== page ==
While hockey is becoming a global game, not many NHL players can claim South Africa as their birthplace. That’s how Olaf Kolzig came into this world, moving with his German parents to Canada’s west coast when he was three.
Blessed with a big frame, he played most of his major junior for the WHL’s Tri-City Americans. Kolzig is a part-owner of the Americans now, though his job as the Washington Capitals’ development coach keeps him mainly in the east.
Washington was also where Kolzig rose to fame in the 1990s. Stuck behind Don Beaupre and Jim Carey in the NHL and Jim Hrivnak and Byron Dafoe in the AHL, Kolzig actually spent parts of his first two seasons cutting his teeth in the ECHL.
It wasn’t until Kolzig’s seventh pro season that he broke through as an NHL starter. He was a backup for years before taking over from Carey in the 1996 playoffs and putting on a show (in a losing effort) against the Pittsburgh Penguins. Two years later, with Carey in Boston, Kolzig took the Capitals further than they had ever been before: the Stanley Cup final.
The Caps were swept by Detroit, but Kolzig had cemented his place among the league’s top goalies. In 1999-2000, he turned in his best season, winning the Vezina Trophy and earning first-team all-star honors by racking up an impressive 73 games and a career-best 2.24 goals-against average.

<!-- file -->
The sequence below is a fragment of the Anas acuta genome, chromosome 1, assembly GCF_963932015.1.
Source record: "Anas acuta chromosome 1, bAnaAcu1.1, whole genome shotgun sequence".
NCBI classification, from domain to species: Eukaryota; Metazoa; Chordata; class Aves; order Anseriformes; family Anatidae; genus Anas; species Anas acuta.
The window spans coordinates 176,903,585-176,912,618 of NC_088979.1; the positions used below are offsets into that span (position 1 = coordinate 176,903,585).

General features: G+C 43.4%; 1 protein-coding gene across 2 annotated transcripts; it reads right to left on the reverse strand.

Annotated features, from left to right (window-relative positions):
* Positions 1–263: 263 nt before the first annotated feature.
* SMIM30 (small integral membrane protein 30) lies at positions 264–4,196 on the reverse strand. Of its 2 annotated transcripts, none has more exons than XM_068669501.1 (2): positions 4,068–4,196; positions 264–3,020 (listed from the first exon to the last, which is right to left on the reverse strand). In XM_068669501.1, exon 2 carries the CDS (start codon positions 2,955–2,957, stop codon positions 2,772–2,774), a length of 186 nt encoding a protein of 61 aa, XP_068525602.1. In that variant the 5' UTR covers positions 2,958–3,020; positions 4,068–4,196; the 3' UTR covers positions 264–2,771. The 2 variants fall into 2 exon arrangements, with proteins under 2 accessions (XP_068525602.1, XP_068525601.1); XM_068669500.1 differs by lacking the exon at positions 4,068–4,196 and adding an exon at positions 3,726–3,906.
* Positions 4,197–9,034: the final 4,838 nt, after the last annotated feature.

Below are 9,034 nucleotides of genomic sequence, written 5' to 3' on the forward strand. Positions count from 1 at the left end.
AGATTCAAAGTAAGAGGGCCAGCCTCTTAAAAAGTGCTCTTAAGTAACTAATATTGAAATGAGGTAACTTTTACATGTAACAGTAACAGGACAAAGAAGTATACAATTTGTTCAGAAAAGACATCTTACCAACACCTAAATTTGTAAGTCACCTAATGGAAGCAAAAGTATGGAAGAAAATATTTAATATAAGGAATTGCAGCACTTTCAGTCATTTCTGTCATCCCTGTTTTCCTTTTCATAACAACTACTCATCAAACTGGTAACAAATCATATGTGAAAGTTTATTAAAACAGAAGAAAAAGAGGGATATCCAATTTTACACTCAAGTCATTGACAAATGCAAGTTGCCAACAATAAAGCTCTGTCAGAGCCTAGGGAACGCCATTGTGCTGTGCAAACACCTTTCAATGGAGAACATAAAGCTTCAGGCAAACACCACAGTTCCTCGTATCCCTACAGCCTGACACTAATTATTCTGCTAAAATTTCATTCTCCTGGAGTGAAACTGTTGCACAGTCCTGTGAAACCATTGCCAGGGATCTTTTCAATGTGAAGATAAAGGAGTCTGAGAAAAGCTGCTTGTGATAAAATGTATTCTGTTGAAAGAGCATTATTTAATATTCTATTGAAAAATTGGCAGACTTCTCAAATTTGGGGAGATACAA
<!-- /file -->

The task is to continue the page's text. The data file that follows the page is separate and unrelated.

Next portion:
On top of his NHL heroics, Kolzig was a crucial member of Germany’s international squad. He played in two Olympics and several world championships and suited up for his first and only DEL season during the 2004-05 NHL lockout, helping Eisbaren Berlin win the title.
Technically, Kolzig ended his career in Toronto, via trade from Tampa Bay, but he never suited up for the Maple Leafs before retiring. Other than eight appearances with the Lightning, he was a Capital his entire career.
Born: April 6, 1970, Johannesburg, S. Africa
NHL Career: 1989-2008
Teams: Wsh, TB
Stats: 303-297-87, 2.71 GAA, .906 SP, 35 SO
All-Star: 1 (First-1)
Trophies: 1 (Vezina-1)
DID YOU KNOW?
One of Kolzig’s nicknames was ‘Godzilla,’ due tohis imposing size and fiery nature between the pipes. Kolzig rolled with the moniker and featured the famous movie monster on his mask.